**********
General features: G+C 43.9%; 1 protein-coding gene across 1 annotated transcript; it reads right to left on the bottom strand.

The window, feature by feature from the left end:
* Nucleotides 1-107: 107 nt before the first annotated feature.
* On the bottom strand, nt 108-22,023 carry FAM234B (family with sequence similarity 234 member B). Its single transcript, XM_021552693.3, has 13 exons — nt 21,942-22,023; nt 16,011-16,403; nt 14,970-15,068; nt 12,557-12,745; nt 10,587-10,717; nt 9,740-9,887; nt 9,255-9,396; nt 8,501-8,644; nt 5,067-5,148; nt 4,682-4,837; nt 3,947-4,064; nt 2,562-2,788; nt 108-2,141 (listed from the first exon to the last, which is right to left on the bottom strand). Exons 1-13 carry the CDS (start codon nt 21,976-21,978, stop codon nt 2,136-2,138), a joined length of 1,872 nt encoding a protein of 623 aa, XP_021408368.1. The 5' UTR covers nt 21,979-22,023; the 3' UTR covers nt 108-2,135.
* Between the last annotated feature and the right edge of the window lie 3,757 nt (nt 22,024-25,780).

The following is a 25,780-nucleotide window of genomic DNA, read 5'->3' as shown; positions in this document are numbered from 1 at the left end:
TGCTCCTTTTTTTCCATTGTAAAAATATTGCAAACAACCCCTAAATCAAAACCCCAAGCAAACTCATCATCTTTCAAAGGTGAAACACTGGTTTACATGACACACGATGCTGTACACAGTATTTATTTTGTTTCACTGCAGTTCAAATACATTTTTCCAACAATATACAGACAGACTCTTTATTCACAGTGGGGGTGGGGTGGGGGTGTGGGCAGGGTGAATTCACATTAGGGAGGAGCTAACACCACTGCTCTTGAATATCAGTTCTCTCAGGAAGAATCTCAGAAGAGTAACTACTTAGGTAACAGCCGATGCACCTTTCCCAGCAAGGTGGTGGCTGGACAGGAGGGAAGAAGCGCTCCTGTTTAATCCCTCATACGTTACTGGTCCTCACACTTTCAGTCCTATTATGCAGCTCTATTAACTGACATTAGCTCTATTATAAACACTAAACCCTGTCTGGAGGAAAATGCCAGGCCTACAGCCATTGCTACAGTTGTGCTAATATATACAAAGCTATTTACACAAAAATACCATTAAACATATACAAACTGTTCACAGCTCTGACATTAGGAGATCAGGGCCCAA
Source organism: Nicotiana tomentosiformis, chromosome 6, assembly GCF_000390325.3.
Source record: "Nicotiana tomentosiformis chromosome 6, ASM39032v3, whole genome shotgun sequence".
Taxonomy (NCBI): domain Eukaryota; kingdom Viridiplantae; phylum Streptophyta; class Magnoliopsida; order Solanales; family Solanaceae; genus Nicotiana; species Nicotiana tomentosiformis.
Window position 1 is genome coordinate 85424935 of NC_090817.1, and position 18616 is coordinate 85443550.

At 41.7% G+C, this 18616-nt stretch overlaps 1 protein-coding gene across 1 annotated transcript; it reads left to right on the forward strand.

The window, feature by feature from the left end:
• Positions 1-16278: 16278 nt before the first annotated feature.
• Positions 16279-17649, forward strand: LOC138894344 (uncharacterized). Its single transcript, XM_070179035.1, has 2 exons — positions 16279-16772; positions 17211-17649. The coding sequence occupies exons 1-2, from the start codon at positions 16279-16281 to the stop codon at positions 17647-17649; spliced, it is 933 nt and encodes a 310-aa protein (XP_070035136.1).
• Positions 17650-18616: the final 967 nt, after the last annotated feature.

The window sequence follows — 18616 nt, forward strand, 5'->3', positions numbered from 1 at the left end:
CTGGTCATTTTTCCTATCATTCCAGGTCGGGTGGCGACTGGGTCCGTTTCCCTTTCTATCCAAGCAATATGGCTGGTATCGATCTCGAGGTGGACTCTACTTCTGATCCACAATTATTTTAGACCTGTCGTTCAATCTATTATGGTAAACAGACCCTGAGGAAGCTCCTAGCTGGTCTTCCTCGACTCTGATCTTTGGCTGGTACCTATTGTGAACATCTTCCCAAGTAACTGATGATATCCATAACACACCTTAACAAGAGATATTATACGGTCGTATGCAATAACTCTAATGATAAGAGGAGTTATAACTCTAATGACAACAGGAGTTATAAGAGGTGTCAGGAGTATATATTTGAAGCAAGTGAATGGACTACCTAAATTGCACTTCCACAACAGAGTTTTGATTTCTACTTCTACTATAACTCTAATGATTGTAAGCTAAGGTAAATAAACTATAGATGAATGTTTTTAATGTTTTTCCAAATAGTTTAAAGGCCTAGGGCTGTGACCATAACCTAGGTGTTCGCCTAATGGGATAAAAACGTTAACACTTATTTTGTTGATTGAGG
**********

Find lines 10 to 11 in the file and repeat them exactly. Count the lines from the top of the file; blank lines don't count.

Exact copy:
Taxonomy (NCBI): domain Eukaryota; kingdom Viridiplantae; phylum Streptophyta; class Magnoliopsida; order Solanales; family Solanaceae; genus Nicotiana; species Nicotiana tomentosiformis.
Window position 1 is genome coordinate 85424935 of NC_090817.1, and position 18616 is coordinate 85443550.